- In a 2013 auction at Numismatica Ars Classica (32, May 16, 2013) a Vespasian gold aureus with the unique reverse legend IVDAEA RECEPTA was purchased by David and Jemima Jeselsohn (it is now on display at the Israel Museum, Jerusalem). Gambash al. concluded that the coin is authentic. Based on legend, design, and portrait style, numismatists believe it was issued prior to the standard IVDAEA CAPTA victory series commemorating the Roman victory in the First Revolt (66-70 CE). The RECEPTA legend is “in direct contradiction to a triumphal ceremony and the dedication of arches to Titus for his victory over the Jews…” they write (p. 98), and conclude that this coin “expresses what must have been an earlier and short-lived policy, completely opposed to the one eventually adopted, and for that reason immediately discarded…” (p. 100). It may have been Titus “who impulsively rushed to declare, that Judea was back under the yoke (Iudaea recepta), only to be called to order by his father. In this case our coin is likely to have been minted in Judea, either in Jerusalem or somewhat later in Caesarea Maritima” (pp. 100-101). Donald T. Ariel of the IAA believes that the importance of this coin “has not even begun to be assimilated by historians.”
- In 2011 Ariel reported that 49 limestone flan mold fragments had been found in the southern Levant, mostly unpublished, and another 26 similar fragments were found in Paphos, Cyprus. Flan molds were used to cast blank strips of metal, later struck and chopped apart to create the low-value bronze coins called prutot struck in the ancient Land of Israel. These small mold fragments (often only 2 or 3 inches on a side) are worthless and have no possible use. Thus the presence of mold fragments in any location is a strong indicator that there was an ancient mint nearby. This raises the likelihood that the prutot struck from the time of Hyrcanus I (135-104 BCE) until the end of the Jewish War (70 CE) were not struck at a single mint, but at numerous locations in Judea and the Galilee, and possibly concentrated in and around Jerusalem.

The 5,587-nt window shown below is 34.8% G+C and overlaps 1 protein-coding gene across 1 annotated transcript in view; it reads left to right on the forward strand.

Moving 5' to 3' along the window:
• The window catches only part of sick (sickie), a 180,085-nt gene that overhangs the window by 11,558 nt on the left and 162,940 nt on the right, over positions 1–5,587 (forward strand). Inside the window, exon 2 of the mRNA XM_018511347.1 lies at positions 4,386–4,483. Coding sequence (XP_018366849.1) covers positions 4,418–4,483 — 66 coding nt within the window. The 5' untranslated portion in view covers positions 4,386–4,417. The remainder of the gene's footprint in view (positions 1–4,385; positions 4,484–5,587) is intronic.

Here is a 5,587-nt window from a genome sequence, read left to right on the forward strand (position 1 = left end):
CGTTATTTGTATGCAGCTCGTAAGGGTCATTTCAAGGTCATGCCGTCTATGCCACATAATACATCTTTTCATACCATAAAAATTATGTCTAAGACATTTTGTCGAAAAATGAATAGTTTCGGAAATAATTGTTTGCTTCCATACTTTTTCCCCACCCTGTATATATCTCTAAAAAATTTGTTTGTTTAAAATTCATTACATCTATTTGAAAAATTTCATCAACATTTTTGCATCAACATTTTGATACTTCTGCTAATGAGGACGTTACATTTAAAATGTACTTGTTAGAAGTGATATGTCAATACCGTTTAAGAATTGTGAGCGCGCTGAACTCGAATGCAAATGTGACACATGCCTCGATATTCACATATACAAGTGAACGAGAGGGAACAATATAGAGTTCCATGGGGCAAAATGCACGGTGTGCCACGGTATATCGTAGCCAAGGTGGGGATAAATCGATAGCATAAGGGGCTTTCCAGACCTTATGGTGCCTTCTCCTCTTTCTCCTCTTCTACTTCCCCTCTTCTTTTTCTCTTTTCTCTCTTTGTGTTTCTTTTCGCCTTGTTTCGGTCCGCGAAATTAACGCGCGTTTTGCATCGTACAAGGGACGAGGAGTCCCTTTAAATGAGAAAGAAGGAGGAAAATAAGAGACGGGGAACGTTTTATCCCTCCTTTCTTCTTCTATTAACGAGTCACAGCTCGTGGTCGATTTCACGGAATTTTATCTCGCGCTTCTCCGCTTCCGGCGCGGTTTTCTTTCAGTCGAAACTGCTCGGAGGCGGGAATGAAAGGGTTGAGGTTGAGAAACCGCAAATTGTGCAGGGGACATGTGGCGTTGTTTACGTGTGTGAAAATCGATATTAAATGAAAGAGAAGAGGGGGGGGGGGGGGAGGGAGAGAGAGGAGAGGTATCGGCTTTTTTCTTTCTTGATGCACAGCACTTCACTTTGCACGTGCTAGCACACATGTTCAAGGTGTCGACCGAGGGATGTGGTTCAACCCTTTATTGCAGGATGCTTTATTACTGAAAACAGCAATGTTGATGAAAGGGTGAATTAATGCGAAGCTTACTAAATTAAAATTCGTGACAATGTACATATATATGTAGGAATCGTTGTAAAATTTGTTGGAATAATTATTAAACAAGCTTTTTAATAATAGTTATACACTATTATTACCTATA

- In 2008, this writer discovered (in a group of legally purchased Jewish prutot) a Hasmonean coin that had been triple struck. Understanding the coin provided closure to a decades-old discussion about the identity of the ruler Yntn, now known to be Alexander Jannaeus (104-76 BCE) rather than one of his successors, whose name appears on tens of thousands of overstruck Hasmonean coins.